You'll need to dream big to get the most from Nintendo's featureless sports game.
Back in the day, games were so light on features that we made up stories to enhance the overall experience, giving names to otherwise nameless characters and using a little imagination (OK, a ton of imagination) to create drama.
Case in point, Tennis for the original Game Boy. Here's a game starring two players (one with a headband, one without), Mario as the chair umpire and only one mode: singles, and a three set game at that.
Yup, times were tough, but fortunately, Tennis was strangely addictive.
Currently available via the 3DS eShop, this barebones sports title includes four levels of difficulty and not much else. No story mode, doubles or even outfits to speak of. Just a one-on-one match against the computer; there's a two player mode, but it doesn't appear to work.
What ensues is your average game of Pong, as you volley with the A.I. in the hope of winning points. Thing is, the action moves at such a slow pace that acing the competition is nearly impossible, and your player has such a short reach that diving or at the very least, extending just a hair to smack the ball is out of the question. You practically need to be on top of the ball to return it. Virtua Tennis, this isn't.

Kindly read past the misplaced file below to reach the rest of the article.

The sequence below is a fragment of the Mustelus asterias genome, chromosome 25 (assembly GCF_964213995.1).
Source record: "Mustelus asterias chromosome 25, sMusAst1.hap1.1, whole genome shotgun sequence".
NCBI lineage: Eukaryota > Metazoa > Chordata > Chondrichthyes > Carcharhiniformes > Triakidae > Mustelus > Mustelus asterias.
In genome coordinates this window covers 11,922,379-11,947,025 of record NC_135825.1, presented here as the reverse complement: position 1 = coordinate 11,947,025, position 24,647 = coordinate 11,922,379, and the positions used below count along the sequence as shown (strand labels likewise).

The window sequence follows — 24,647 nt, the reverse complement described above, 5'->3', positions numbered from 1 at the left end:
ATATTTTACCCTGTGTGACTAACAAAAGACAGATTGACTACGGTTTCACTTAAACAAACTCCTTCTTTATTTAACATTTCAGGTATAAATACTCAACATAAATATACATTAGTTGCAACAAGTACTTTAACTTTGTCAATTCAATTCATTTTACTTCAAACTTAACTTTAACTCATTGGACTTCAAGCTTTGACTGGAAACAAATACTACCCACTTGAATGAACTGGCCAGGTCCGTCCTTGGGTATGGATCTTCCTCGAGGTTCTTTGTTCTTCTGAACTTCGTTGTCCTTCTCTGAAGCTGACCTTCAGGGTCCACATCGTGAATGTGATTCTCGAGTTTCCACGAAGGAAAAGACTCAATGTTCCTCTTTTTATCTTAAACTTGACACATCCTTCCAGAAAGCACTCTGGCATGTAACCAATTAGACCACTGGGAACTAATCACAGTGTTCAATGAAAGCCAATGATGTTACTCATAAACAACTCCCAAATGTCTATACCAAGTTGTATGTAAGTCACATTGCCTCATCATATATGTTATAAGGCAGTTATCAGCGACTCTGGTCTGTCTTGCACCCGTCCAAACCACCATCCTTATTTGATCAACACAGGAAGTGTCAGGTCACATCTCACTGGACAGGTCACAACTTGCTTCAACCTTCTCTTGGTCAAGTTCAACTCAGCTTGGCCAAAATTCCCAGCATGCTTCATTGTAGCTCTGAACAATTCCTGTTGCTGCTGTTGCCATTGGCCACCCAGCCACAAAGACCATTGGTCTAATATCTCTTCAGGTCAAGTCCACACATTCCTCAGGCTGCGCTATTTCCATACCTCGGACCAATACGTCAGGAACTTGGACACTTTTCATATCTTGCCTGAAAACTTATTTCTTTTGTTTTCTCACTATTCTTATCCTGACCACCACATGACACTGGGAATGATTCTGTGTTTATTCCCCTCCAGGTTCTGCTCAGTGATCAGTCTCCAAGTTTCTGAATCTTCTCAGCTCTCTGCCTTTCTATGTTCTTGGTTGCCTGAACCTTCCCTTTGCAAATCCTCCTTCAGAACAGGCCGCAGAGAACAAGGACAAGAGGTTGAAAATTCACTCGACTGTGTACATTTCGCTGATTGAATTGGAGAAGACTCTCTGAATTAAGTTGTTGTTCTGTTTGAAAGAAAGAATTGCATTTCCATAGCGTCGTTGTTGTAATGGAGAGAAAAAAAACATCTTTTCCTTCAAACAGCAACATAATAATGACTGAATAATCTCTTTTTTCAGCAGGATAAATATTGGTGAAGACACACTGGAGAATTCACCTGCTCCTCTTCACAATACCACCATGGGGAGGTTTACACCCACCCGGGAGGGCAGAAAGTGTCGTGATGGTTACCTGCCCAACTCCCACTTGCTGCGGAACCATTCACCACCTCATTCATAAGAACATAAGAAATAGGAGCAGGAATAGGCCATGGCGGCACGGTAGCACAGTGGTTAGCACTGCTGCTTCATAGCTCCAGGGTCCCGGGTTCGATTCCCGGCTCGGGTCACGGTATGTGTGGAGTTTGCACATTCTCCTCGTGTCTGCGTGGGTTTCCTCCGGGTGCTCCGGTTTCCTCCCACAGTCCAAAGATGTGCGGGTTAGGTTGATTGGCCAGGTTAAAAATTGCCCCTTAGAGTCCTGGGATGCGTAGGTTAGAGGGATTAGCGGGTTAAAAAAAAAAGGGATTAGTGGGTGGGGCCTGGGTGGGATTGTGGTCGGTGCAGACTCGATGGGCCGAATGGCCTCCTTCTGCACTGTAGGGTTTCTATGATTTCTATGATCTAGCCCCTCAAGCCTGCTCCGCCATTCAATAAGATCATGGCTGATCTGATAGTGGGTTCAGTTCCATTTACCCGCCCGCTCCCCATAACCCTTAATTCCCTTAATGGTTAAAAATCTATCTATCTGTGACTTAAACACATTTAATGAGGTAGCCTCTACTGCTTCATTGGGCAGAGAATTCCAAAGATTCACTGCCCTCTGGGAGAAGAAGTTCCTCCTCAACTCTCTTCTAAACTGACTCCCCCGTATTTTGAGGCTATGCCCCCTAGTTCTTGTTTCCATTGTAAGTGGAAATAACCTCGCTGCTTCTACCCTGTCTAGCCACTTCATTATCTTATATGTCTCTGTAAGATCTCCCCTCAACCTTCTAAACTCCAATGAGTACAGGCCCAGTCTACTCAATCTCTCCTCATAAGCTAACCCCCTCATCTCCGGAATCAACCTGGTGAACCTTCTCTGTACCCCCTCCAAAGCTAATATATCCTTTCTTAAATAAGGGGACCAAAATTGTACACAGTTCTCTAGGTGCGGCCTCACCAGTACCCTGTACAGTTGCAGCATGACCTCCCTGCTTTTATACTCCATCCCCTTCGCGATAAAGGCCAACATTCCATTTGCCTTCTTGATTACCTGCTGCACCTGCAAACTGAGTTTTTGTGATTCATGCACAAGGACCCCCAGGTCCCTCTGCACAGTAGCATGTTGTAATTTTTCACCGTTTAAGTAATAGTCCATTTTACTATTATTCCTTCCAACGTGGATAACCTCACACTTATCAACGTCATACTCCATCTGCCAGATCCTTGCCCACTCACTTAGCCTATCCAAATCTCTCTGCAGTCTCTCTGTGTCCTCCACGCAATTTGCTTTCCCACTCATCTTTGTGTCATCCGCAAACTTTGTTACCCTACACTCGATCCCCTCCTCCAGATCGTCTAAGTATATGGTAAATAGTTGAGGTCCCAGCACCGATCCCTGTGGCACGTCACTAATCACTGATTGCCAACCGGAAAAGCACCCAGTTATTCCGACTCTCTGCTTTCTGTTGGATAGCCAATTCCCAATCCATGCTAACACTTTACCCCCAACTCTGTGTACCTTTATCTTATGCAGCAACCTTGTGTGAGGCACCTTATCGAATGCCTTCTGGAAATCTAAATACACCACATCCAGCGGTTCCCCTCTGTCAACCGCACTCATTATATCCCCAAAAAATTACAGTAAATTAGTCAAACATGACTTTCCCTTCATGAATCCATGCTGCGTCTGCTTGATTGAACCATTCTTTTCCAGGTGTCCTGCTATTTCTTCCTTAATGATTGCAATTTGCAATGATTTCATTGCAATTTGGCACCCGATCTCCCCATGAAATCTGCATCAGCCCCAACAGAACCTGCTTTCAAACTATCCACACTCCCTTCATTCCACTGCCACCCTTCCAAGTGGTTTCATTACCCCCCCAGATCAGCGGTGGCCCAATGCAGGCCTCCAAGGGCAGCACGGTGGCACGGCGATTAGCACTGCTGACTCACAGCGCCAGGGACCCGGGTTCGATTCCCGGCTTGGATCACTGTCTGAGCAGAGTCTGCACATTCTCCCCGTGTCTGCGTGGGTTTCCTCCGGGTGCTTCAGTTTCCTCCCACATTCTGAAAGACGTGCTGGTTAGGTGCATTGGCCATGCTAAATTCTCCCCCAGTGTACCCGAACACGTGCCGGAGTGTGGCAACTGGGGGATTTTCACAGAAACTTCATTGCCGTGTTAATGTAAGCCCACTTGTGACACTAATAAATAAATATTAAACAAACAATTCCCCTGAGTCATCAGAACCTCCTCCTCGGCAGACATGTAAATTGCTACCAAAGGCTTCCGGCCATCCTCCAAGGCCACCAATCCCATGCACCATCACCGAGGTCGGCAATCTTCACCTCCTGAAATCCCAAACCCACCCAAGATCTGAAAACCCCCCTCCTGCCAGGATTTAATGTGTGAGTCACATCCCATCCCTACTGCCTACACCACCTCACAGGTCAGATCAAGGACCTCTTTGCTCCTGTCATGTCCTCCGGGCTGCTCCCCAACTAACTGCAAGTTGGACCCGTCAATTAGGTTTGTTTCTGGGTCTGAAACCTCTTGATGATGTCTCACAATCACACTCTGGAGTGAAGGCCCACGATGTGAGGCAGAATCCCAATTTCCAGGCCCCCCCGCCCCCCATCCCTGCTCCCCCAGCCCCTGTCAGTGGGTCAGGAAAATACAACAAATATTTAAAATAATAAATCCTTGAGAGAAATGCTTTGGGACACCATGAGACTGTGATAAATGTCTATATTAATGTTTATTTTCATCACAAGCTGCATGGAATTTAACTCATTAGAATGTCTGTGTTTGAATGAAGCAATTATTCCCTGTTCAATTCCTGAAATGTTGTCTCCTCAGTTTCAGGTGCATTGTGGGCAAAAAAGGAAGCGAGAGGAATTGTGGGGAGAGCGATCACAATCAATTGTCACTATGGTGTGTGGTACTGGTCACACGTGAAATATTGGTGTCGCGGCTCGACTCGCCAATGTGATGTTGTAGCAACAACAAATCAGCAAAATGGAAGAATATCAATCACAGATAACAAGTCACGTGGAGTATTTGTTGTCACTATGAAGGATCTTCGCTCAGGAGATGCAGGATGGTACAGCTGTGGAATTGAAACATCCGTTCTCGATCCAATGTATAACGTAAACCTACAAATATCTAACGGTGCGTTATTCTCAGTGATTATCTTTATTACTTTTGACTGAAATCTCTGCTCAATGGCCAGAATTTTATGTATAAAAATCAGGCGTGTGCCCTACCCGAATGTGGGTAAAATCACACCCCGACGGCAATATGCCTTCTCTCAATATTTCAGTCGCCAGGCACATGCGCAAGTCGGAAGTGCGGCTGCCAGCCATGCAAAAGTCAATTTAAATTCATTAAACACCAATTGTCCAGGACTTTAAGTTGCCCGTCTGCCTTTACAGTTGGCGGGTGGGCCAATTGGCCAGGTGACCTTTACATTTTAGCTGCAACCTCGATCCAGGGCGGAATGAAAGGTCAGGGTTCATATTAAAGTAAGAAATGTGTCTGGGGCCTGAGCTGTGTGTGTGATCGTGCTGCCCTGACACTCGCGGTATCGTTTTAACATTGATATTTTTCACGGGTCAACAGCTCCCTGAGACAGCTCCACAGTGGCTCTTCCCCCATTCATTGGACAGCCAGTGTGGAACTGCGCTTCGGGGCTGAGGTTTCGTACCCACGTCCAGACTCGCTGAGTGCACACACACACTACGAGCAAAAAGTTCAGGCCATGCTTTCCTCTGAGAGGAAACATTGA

Thing is, it still plays a mean game of tennis. Despite the obvious limitations, we still got into a heated match with the computer, rushing the net to sneak the ball past its stingy defense. And, once again, we found ourselves dreaming up stories; little dude with the head-gear is Roger Federer, other player is Novak Djokovic...final at Wimbledon.
Is it worth $2.99? Probably not. Tennis is a tough sell at that price. At the same time, it's a fun little game that'll keep you busy a few minutes a day. Unless, of course, you have some crazy imagination.
What's Hot: No Game Boy flickering, Mario's the umpire, oddly addictive.
What's Not: Only two characters, singles only, costs $2.99, multiplayer doesn't work.